change

My new book is about to be released, and it contains a significant section on overcoming “obstacle emotions” that keep you from improving your relationship (anger, fear, denial and hopelessness).  I’ve reprinted a very small portion of that section here for those who feel mired in anger.  This section is about the “myths” I sometimes hear people fall victim to about the “usefulness” or justification for their anger.

Six Dangerous Myths About Anger and ADHD

 

One of the most common problems in couples in general and in couples where there is ADD in particular is the inability to make changes.  This is vexing because, as they say in AA, if nothing changes, nothing changes. 

One comment I hear over and over again from non-ADHD spouses is their frustration that "we go through the same problems over and over again.  Nothing ever seems to change!"  There is a reason for this, as well as a way to interrupt this pattern.

How to help couples understand the destructiveness and intertwined nature of many of their interactions?  I was reading a novel the other day about civil war (an apt analogy for many ADHD marriages!) and came across some ideas that I think can help describe why couples get into negative patterns even when neither one of them wants to.

What does it look like when you effectively treat ADHD and your life starts to turn around?  Here I've reprinted a recent post that says so much about the hardships of the ADHD experience and what can happen when things start to change.  Thank you, ptc909294, for your contribution.

I know what it’s like to be a non-ADD spouse and discover that you no longer like yourself.  Many here have the same problem – they have struggled so long, and are so exhausted, that they can no longer find the core of who they are. I would like to share with you my own story of how I moved from disliking myself back to “being me” as well as provide some ideas for change that may help you.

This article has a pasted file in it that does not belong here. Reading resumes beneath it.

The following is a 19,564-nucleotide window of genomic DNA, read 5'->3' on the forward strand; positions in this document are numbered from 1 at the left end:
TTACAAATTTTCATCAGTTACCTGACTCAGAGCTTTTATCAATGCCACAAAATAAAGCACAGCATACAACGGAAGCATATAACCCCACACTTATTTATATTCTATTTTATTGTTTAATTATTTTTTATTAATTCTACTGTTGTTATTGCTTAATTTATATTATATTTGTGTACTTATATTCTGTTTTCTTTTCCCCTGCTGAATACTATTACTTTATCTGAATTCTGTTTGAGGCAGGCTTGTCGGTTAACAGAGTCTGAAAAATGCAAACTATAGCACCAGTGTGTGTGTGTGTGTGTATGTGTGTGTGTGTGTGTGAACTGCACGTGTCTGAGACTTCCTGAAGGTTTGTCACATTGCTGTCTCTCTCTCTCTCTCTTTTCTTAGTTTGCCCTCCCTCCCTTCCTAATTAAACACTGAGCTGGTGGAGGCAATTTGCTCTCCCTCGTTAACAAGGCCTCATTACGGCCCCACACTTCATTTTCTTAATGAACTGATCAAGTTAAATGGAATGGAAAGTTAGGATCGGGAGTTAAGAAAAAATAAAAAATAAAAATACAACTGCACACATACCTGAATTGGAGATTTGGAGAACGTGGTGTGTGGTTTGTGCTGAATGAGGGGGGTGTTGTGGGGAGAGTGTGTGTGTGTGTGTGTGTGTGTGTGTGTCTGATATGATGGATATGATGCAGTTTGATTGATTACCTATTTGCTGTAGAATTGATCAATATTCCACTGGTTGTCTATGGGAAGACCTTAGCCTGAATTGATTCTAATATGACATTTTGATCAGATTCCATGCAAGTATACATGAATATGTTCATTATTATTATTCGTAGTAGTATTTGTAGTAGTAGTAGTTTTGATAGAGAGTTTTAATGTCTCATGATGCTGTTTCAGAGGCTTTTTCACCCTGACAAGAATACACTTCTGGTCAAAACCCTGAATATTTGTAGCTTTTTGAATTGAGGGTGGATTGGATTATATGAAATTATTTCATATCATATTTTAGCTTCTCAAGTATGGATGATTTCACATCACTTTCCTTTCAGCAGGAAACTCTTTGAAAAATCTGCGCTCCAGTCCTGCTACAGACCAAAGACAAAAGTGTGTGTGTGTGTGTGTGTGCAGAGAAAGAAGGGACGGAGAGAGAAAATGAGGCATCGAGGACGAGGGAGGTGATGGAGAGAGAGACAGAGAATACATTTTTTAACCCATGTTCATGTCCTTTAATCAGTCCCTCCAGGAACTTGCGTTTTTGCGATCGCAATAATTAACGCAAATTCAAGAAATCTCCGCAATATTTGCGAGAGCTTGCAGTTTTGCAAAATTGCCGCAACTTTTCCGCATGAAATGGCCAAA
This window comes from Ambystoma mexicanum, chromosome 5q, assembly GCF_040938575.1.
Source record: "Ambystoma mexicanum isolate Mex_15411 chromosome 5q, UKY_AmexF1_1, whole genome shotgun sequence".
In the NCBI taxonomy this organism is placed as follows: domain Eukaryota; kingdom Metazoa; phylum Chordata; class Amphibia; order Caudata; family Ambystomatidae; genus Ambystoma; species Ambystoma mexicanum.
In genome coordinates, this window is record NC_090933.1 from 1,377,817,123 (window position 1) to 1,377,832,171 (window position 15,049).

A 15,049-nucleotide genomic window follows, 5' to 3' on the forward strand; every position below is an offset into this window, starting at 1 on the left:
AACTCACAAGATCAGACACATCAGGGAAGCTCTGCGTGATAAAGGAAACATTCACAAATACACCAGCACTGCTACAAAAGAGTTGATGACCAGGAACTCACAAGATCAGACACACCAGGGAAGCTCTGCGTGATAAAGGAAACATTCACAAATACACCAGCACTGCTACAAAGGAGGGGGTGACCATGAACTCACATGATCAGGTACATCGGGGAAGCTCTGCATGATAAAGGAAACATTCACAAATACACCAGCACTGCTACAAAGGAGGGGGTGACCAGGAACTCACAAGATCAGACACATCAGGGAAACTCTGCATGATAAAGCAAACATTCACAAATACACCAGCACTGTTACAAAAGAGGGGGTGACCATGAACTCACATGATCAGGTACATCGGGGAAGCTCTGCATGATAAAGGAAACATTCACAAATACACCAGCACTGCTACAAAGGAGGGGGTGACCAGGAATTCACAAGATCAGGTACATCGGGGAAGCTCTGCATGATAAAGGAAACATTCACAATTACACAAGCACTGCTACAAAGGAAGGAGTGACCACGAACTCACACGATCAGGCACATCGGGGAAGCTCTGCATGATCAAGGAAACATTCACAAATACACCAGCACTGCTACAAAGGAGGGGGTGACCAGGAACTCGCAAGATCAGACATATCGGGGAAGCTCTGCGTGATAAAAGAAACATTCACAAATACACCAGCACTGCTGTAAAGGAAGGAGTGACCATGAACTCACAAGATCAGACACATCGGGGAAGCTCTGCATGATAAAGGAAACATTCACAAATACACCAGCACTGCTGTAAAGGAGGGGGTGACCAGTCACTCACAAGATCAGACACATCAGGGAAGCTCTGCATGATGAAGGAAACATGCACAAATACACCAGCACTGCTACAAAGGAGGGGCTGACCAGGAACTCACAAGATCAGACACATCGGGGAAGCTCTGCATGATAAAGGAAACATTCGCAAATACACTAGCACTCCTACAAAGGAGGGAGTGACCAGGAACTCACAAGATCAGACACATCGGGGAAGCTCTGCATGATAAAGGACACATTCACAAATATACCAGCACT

You may be frustrated at the slow progress that seems to happen in your relationship.  You push and push, yet little seems to change.  You may have read about my comment that “If nothing changes, nothing changes” elsewhere on this blog – I woke up this morning wondering if we could use this idea to help couples make progress, and wondering if a few of you might like to join me in an experiment that might improve your marriage.  Read on, and you’ll find the experiment at the end.

I have just read a book on the topic of anger and relationships that Dr Hallowell suggested - it's great and would be very, very helpful to any woman who is trying to make sense out of why nothing seems to change in her relationship even though she keeps trying to "fix" it.  (Men would benefit, too, but the book happens to be written with women in mind).  I have been trying to figure out how to communicate how to move from "stuck" to a more fluid place where couples can actually make progress. 

One of the most common problems in couples in general and in couples where there is ADD in particular is the inability to make changes.  Dr. Hallowell discusses why getting help might bring about the changes you and your partner need.

We had a long post (and follow-up email) from a woman who is at her wits end about how to resolve the “do I stay or leave?” question.  She cares for her husband, but he is driving her crazy and he impacts her life so negatively that she was depressed and on medications for a while.  A couple of people have already responded with supportive advice, so check out the comments, but here is the original message and our thoughts:

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